Marijuana has been used as medicine all over the world for thousands of years. The world's first medical text, written by Shen Nung, describes cannabis as a 'superior herb'. Ancient Moslems used hashish (a marijuana derivative) for medical purposes. Emperor Nero's surgeon praised cannabis for its medical properties.
The Anatomy of Melancholy, published in 1621, recommended hemp for depression. In 1764, The New English Dispensary suggested applying hemp roots to the skin for inflammation.
In more modern times, marijuana was listed in the American Pharmacopeia until 1941, when the Federal Bureau of Narcotics demanded its removal. It has been shown to be effective in treating emesis (nausea), cancer, multiple sclerosis, glaucoma, epilepsy, and a host of other illnesses.
In 1975, the DEA funded a study to see if marijuana use was linked to cancer, as many were saying. Their study found that there was no link between even heavy use of marijuana and cancer. Their study also found that smoked marijuana displays powerful anti-tumor activity against certain tumors. When these findings were released, DEA promptly de-funded that study, and banned any further studies.
Read more about the battle in the U.S. for medical use.
The National Institutes of Health issued a report by an eight-member committee calling for N.I.H. tests of marijuana's efficacy in four medical areas. The chairman of the committee, William Beaver of Georgetown University, said: "For at least some potential indications marijuana looks promising enough to recommend that there be controlled studies."
One of the best discussions on the scientific-medical issues appeared in The Economist on Aug. 16. It described four kinds of illnesses in which patients have found marijuana helpful:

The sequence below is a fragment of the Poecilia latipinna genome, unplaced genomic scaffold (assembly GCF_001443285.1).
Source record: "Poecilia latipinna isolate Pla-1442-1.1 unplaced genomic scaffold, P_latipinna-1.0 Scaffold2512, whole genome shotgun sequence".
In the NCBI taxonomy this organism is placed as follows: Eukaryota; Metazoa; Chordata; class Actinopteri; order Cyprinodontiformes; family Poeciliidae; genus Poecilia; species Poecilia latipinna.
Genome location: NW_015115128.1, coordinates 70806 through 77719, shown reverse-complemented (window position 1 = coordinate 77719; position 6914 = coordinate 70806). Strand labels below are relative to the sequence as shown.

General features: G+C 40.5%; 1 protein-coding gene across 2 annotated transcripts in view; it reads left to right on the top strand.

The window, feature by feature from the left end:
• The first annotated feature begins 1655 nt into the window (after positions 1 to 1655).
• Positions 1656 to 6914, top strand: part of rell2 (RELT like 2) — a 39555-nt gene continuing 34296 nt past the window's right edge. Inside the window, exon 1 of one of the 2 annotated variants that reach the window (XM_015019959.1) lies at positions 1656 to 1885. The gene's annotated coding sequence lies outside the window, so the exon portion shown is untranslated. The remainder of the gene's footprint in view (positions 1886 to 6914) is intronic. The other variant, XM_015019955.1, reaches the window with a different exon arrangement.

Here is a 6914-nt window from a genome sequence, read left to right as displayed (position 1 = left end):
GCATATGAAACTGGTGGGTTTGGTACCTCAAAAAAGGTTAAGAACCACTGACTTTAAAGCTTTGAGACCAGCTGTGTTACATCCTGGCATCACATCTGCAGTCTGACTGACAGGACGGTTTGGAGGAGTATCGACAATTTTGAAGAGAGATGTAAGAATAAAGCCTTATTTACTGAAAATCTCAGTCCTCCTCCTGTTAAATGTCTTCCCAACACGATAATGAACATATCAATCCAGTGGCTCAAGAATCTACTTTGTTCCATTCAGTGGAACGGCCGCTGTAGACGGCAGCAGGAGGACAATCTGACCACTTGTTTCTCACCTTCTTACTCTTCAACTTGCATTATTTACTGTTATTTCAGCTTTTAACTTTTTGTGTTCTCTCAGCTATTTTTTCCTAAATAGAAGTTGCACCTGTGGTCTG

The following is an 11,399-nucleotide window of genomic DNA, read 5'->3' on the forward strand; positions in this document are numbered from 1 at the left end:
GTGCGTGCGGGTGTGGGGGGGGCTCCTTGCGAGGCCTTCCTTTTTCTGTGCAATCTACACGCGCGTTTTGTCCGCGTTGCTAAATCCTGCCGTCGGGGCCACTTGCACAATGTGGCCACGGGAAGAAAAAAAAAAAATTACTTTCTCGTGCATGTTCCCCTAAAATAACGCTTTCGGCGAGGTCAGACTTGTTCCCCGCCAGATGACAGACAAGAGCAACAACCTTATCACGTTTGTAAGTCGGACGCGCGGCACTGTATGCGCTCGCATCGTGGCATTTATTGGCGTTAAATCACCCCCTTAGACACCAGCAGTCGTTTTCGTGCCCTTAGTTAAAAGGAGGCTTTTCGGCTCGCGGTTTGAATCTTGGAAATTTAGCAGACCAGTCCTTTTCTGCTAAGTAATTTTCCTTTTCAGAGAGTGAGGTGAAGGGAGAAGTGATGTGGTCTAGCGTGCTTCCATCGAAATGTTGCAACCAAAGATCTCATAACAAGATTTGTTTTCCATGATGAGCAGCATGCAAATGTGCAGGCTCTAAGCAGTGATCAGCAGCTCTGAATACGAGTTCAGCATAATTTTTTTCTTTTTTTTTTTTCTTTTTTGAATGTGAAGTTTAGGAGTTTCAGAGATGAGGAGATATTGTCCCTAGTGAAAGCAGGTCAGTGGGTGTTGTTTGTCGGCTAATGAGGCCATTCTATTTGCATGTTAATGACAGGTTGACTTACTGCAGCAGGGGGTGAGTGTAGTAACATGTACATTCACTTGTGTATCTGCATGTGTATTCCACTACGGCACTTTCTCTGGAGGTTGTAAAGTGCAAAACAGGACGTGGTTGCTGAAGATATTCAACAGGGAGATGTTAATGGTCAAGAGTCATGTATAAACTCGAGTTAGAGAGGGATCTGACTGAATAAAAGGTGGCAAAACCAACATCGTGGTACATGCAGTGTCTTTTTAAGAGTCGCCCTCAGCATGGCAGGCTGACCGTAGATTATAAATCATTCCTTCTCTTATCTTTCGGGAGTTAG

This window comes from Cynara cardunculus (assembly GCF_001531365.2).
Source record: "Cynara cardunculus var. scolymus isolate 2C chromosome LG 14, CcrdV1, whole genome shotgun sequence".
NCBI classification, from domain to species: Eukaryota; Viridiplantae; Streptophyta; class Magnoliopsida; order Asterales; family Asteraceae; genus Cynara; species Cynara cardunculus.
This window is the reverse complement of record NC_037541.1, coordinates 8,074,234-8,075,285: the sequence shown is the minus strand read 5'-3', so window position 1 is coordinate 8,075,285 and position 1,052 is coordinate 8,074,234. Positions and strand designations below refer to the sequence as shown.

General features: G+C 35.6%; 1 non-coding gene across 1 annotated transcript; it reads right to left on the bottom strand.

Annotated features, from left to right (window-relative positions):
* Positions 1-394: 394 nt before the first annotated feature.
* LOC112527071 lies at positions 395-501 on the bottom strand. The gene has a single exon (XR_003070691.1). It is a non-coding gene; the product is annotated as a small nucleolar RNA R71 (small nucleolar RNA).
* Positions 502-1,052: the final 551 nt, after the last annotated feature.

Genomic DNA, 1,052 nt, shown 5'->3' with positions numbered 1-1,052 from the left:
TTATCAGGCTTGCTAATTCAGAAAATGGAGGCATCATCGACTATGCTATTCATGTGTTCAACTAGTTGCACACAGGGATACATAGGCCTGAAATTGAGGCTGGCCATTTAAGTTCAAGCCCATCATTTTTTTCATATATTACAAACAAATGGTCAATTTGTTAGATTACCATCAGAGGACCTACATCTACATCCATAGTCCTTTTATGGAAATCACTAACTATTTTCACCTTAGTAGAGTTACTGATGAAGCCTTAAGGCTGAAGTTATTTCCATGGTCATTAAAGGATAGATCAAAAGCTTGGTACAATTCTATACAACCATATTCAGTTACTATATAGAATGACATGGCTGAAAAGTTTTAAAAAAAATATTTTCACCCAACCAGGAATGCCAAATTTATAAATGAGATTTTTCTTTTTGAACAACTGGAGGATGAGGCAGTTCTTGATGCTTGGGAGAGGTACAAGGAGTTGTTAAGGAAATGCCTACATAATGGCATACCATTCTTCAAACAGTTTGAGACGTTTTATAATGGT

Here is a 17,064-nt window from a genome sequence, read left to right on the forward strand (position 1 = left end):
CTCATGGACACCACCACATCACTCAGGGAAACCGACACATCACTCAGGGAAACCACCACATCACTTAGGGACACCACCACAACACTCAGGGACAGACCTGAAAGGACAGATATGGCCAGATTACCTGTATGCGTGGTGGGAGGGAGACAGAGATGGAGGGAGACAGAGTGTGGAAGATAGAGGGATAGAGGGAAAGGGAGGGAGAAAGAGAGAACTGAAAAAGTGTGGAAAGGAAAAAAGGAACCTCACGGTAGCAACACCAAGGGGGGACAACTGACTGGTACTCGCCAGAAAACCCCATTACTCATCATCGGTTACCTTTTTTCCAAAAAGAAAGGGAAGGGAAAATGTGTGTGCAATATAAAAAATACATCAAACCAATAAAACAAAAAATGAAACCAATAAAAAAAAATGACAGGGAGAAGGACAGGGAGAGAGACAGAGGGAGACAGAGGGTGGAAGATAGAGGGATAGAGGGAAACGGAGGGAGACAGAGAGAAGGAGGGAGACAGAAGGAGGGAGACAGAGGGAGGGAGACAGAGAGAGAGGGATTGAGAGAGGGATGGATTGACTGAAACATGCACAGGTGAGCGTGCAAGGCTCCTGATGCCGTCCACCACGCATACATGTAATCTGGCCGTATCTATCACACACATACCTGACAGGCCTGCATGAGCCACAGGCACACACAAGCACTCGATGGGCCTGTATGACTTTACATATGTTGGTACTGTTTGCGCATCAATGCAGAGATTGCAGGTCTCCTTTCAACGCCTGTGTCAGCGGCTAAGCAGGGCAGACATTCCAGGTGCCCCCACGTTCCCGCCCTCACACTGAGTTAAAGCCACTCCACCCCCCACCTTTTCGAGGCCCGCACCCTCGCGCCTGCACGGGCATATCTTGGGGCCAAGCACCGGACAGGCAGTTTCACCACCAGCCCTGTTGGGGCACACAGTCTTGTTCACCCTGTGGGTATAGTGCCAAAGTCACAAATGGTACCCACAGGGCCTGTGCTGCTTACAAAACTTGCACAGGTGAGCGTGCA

The increased pressure in the eyeball that the disease causes is eased by smoking marijuana. Indeed, the Food and Drug Administration allowed its use when other glaucoma treatments were unavailing until 1991 -- when it may have given way to anti-marijuana hysteria.
Sufferers from multiple sclerosis, for instance, find relief in marijuana from burning sensations in their arms and legs.
What The Economist called "marijuana's well-known ability to stimulate the appetite." This is reportedly of crucial help to AIDS sufferers.
The Economist said marijuana is "of undoubted benefit in suppressing the nausea suffered by many people on anti-cancer therapy."
All these benefits and many others are real and documented by doctors and scientists in the medical field. Hundreds, if not thousands, of health care professionals have seen the benefits derived from smoked or eaten marijuana, and most say that they would prescribe it if it were legal to do so.
Is it medicine? All the major studies on the subject, along with thousands of patients, doctors, and others involved in health care, seem to say it can be. In 1997, 96% of Americans polled think it should be available for medical use. So why is the government maintaining its mad-dog aproach to a substance that clearly can be beneficial?
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